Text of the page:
Rory is at it again, throwing some interesting questions at us to answer. We don’t have to answer all of them but there are some doozies so feel free to jump in and answer them in a post, and remember to link back to Rory’s original piece, which I think you’ll find pretty interesting!
People are feeling the strain of living with people they share life, love, house and children with and they are struggling ………. We live in strange times .. the pandemic has affected the very structure of relationships through paranoia and trust and just a general feeling of unease with people … it has changed the very core of people, society, love and relationships … right?
Do you think that ‘background checks’ should be more commonplace between couples who are dating and or those looking to marry or live with each other?
This depends on what you mean by background checks. New relationships are a journey of discovery, though in arranged marriages for instance, ‘backgrounds’ are usually done by the families, are they not? I wrote hundreds of letters to guys in the armed forces as a teenager and got a few (OK a lot) romantic notions, but I didn’t meet that many, and one I did turned out to be a right bar steward, dumping me on his friends because I wouldn’t go to bed with him.
Do you think love alone is enough to see people through everything?
Honestly? Not really, but it sure helps when you can talk through your problems together without aportioning blame or criticism and find a solution.
What are your views on people getting married/living together too young – are you in total favour of that or not?
At 21, I got married for all the wrong reasons in 1977, returned to the parental home after three years to lick my wounds and was divorced before my 4th wedding anniversary. I then lived with a guy for almost 8 years, so I wasn’t exactly young, but I learned a lot, especially about me. I think it depends on the couple concerned and I know of one couple who got married in their teens and are still together, and another who married young and divorced after two years.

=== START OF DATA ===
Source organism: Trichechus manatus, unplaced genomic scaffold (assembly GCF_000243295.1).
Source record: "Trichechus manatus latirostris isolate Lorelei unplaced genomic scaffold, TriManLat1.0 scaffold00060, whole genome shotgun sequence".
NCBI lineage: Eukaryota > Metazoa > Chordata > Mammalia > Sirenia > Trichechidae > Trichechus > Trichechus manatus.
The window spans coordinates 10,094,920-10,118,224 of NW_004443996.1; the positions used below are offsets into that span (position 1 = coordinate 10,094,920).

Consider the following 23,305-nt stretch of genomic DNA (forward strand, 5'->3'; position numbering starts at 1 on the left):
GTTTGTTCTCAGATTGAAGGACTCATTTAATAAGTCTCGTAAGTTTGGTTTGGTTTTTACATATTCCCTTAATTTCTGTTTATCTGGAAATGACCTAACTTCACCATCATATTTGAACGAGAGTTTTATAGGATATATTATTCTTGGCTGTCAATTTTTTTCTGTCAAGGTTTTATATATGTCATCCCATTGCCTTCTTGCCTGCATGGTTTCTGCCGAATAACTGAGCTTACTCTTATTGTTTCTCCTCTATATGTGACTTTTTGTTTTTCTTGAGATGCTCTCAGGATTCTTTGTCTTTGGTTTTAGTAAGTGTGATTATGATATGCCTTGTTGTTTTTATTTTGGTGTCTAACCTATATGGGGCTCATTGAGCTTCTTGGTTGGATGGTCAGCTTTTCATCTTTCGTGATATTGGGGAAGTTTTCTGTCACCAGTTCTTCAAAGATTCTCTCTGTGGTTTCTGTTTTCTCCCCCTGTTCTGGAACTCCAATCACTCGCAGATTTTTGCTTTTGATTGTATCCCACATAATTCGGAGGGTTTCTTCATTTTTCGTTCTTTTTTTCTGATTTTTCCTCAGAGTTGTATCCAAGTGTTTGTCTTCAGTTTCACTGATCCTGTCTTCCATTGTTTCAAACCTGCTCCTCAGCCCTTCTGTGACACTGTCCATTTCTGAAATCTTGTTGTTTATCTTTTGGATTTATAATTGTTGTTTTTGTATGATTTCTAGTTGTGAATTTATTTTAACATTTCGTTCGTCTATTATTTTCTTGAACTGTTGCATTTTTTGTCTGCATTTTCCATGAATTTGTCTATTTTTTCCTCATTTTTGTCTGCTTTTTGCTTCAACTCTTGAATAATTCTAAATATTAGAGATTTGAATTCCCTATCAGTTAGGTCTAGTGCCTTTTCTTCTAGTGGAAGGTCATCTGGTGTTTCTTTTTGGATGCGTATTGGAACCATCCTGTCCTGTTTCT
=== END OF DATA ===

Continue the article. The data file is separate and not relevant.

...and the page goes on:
What do you think about people not getting to know their partners well enough – is it something that should be looked at more closely whilst you live apart or something that can be worked on when you are under the same roof together?
It is said you don’t really know someone until you live with them. That’s true to a degree, but if you’ve had holidays together, you can get an inkling of what something more permanent is likely to be. IMO it’s give and take, respect and making allowances, and not expecting everything to be done the way it always was.
What are your views on couples who are teenage sweethearts and simply wish to get married and yet they have never sampled anything else of life, they have never had other partners and the list goes on … but they are willing to sacrifice their life for living with one person only believing they are the right person for them?
Another personal thing. Why shop around if you’re happy with the person you’re with? However, if you know of nothing else, you might feel you’re missing out as time progresses and you begin to see things differently and from a wider point of view. You have to be honest with yourself and each other, and although at the time you think you have everything you want and the person of your dreams, that can all change when you least expect it.
Finally, which is the best love ? The one we think is right or the love that finds you by chance or the love we source out with intention?
Hubby and I met through an ad in the paper. We were both coming out of bitter relationship and had a lot of baggage, plus we were as cynical as hell. Not for us the lovey dovey kissy kissy stuff. No sir. We wanted, and needed, friendship, company of the opposite sex to go out with, and not have to worry about any romantic involvement or expectations. Look at us now. Married almost 30 years, and still best friends. We still don;t know when the slushy stuff crept up on us, but quite honestly, we don’t care and are just glad it did.